Oregon health care costs grew pre-pandemic before declining slightly

The cost of commercial growth exceeded the state's 3.4% target.

Oregon health care costs grew pre-pandemic before declining slightly

According to a report released last week by the Oregon Health Authority, health care spending in Oregon increased 3.6% per person between 2018 and 2019 then decreased from 2019 to 2020 due to the changes brought about by the Covid-19 Pandemic.

The 2022 Annual Cost Growth Trends Report is a result of the Sustainable Health Care Cost Growth Target Program that was established by the Legislature in 2019. This program was created to ensure costs do not outpace wage growth, inflation, and other economic indicators. The state then set a growth rate of 3.4% for Oregon's health care costs, which is the same as the Medicaid growth rate.

The report also shows that the costs of the commercial market have grown faster than Medicaid and Medicare before the pandemic, but they are down the least from 2019 to 2020. This decline is likely due to disruptions of care as both hospitals and patients halted non-emergency and elective procedures because of Covid.

Highlights from the Report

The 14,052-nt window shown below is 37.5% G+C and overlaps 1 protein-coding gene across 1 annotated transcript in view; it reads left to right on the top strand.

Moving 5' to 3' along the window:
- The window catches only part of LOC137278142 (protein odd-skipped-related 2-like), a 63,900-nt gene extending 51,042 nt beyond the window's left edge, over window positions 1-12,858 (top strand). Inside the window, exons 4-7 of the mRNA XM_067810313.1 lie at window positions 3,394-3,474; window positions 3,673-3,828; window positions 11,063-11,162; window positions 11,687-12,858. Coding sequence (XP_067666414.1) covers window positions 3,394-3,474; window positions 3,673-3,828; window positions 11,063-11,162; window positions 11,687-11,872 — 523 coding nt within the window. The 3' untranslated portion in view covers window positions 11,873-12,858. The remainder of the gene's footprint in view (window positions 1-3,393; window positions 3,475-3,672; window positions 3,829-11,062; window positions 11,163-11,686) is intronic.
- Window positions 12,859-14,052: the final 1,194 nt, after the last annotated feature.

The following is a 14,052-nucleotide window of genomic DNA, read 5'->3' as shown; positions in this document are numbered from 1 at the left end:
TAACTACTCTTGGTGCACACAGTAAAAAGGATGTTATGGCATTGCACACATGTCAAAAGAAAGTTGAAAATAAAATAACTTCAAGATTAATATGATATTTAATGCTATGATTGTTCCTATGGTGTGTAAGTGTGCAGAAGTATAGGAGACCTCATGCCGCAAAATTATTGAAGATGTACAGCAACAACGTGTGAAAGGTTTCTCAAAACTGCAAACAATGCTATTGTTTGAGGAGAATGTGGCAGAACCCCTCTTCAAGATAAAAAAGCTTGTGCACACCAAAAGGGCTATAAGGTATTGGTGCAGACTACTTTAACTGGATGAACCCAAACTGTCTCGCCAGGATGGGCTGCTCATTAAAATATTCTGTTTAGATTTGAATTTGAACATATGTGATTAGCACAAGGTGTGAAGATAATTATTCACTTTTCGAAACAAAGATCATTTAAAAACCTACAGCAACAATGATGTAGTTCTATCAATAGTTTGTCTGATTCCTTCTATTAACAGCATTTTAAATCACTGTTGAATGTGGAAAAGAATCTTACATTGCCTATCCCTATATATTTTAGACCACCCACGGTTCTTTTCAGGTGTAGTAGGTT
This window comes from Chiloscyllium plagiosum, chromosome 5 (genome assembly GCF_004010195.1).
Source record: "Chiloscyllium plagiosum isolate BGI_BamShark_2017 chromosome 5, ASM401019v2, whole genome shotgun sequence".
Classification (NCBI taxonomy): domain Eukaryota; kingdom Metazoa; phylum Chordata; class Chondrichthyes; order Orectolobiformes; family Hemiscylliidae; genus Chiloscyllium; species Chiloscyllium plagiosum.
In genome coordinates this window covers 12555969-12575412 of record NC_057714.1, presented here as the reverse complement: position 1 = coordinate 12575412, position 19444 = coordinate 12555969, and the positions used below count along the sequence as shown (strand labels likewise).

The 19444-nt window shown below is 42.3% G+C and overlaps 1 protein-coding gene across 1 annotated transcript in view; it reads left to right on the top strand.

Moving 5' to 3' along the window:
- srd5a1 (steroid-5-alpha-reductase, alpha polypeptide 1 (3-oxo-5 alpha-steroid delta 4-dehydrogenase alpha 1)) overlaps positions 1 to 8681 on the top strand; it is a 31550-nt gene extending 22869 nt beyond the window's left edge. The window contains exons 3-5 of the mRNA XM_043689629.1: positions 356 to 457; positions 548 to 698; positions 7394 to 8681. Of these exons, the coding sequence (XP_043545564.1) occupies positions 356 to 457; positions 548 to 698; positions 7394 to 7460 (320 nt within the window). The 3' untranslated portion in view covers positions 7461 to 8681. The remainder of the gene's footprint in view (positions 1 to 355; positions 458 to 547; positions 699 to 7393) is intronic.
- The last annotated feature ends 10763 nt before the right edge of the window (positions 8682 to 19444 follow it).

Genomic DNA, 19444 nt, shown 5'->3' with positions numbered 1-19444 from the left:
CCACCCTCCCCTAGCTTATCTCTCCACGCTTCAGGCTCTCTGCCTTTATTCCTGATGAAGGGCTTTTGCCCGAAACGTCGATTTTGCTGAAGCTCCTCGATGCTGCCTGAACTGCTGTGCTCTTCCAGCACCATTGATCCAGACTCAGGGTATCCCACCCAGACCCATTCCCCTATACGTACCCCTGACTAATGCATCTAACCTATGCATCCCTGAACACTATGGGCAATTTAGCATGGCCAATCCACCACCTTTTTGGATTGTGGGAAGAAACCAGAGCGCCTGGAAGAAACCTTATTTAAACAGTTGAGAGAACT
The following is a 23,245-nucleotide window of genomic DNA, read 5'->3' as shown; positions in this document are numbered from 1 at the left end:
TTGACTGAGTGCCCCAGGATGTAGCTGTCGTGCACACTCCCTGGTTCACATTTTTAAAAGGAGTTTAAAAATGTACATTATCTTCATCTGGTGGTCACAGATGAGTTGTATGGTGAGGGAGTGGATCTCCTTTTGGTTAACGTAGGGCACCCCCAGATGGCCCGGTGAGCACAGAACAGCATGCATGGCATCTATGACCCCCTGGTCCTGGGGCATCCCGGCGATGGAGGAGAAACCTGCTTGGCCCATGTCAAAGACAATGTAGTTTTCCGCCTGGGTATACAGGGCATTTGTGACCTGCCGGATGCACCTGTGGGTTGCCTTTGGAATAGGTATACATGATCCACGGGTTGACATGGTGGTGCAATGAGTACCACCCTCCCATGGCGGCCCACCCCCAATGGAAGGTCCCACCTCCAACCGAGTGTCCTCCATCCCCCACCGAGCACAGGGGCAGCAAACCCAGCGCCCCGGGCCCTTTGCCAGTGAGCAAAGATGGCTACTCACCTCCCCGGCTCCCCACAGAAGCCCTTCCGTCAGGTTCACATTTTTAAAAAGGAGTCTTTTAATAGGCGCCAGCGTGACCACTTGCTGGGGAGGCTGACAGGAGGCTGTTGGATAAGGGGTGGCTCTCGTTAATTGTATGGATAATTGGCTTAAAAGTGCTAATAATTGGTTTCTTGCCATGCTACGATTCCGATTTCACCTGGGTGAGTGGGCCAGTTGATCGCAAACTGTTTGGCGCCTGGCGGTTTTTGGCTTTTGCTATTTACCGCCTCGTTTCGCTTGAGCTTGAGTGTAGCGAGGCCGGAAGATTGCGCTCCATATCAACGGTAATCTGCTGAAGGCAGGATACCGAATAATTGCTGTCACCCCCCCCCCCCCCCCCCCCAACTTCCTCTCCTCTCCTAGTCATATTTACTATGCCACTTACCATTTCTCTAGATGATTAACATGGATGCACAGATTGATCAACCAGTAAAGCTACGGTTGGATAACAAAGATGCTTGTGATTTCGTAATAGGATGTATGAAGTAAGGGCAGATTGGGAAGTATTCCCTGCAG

Costs in the commercial sector increased by 4.5% between 2018 and 2019 before falling by 1.6% between 2019 and 2020. Medicaid grew at the lowest rate of cost between 2018 and 2019, 3.3%. This means that it met the 3.4% cost growth target set by the state. Health care and insurance expenditures will account for 23% in 2020 of household spending. In 2020, the health care expenditure in Oregon will increase to $30 billion from $27 billion.

Felisa Hagin, Political Director for SEIU Local 49 which represents 15,000 Oregon Health Care Workers, stated that even though pandemic years are highly unusual in the health sector, this report "lays an important foundation and begins to identify where excessive costs growth is occurring."

Hagins stated in a press release that the answer was clear. Every commercial provider and insurer had exceeded the benchmark of 3.4% growth, adding to the financial burdens already faced by patients. The commercial market as a whole saw double-digit increases in expenditure.

It is also noteworthy that Medicaid providers, insurers and payors have managed to remain below the benchmark. Medicaid providers and payers have lived under the target and contained their costs for years, despite the fact that there may be many specific reasons due to the unique nature in which health care was used in 2020-2021. We hope future years will see more providers and payors, especially in the commercial sector, demonstrate a similar effort in order to contain cost growth.